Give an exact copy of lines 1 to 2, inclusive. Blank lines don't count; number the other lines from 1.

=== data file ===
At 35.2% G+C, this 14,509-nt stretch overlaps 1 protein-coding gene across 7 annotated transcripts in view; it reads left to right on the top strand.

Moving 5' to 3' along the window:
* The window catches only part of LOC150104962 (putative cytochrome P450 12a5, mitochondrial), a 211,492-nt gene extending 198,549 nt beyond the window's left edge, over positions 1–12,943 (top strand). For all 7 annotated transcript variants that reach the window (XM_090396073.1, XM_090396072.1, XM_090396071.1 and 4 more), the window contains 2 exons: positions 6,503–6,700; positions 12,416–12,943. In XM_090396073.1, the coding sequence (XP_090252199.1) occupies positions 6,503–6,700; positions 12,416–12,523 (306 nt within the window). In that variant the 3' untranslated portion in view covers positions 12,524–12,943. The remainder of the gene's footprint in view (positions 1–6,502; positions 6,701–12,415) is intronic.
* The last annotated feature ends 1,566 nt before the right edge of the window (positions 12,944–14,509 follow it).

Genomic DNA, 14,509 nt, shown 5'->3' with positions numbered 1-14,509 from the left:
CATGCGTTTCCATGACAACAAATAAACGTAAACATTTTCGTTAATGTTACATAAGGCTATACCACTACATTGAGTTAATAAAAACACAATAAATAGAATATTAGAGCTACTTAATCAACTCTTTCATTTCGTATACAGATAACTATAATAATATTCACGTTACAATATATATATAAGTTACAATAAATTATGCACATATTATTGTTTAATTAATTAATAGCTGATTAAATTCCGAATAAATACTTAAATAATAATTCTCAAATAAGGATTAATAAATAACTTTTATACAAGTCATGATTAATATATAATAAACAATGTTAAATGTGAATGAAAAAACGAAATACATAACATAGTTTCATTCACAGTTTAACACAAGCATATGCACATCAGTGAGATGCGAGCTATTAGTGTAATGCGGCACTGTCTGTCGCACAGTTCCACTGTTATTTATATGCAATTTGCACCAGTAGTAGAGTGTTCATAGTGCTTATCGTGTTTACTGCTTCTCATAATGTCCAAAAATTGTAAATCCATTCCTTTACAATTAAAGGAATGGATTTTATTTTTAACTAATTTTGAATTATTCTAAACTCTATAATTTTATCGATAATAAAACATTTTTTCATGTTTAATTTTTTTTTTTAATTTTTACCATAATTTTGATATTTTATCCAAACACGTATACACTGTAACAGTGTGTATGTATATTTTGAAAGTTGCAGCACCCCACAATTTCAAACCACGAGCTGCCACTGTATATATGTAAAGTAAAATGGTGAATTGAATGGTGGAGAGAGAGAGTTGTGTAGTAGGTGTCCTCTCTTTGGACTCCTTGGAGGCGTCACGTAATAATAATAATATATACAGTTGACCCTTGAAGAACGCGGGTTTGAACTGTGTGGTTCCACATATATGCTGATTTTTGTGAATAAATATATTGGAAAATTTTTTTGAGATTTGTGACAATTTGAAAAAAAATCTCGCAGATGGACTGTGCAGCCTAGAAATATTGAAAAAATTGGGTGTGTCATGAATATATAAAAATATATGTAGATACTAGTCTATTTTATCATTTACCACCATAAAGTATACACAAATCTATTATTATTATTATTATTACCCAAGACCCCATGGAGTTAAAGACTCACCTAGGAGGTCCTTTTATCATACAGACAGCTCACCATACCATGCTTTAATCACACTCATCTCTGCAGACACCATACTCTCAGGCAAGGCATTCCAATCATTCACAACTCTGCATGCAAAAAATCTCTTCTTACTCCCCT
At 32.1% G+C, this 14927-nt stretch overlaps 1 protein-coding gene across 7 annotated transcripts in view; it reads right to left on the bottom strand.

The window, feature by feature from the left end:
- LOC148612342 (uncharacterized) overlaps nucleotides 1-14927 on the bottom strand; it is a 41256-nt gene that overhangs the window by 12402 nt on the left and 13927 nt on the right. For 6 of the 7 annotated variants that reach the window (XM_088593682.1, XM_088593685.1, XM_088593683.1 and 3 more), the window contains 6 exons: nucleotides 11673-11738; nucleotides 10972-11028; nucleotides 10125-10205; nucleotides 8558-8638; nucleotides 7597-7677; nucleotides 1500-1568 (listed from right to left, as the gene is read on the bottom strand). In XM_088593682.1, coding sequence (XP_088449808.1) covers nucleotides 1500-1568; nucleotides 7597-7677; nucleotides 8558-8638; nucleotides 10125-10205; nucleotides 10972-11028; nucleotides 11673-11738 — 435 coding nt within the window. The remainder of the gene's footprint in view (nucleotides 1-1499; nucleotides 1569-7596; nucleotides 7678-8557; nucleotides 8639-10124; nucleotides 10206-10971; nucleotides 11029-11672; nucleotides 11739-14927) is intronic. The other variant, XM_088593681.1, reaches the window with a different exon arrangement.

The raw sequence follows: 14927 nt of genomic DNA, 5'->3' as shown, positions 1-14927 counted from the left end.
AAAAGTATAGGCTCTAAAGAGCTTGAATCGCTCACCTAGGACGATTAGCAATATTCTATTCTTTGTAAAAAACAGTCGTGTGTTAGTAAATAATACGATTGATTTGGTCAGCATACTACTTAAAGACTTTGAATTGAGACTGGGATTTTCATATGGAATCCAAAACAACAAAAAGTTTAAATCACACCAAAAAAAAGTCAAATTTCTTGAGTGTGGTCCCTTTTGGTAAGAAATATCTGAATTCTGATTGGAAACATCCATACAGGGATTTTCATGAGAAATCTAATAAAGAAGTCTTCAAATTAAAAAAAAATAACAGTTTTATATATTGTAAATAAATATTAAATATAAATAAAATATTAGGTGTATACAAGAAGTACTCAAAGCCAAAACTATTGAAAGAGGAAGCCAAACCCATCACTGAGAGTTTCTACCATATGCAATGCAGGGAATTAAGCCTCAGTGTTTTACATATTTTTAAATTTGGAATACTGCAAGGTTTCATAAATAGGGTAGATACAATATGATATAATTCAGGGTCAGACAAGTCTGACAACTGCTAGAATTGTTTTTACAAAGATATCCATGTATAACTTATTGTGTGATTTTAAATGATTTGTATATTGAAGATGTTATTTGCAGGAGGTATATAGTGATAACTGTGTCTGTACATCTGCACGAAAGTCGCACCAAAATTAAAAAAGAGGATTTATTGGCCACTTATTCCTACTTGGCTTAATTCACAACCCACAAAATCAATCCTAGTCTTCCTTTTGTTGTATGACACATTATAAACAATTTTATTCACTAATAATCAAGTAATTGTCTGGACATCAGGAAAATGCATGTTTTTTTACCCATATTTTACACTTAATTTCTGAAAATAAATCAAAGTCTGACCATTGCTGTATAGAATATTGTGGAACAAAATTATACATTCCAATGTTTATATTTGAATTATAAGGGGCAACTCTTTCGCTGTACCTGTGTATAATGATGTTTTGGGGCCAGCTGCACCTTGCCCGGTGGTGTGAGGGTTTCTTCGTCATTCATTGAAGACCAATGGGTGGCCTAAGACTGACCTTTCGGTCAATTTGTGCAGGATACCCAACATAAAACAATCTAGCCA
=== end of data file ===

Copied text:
At 35.2% G+C, this 14,509-nt stretch overlaps 1 protein-coding gene across 7 annotated transcripts in view; it reads left to right on the top strand.

Moving 5' to 3' along the window: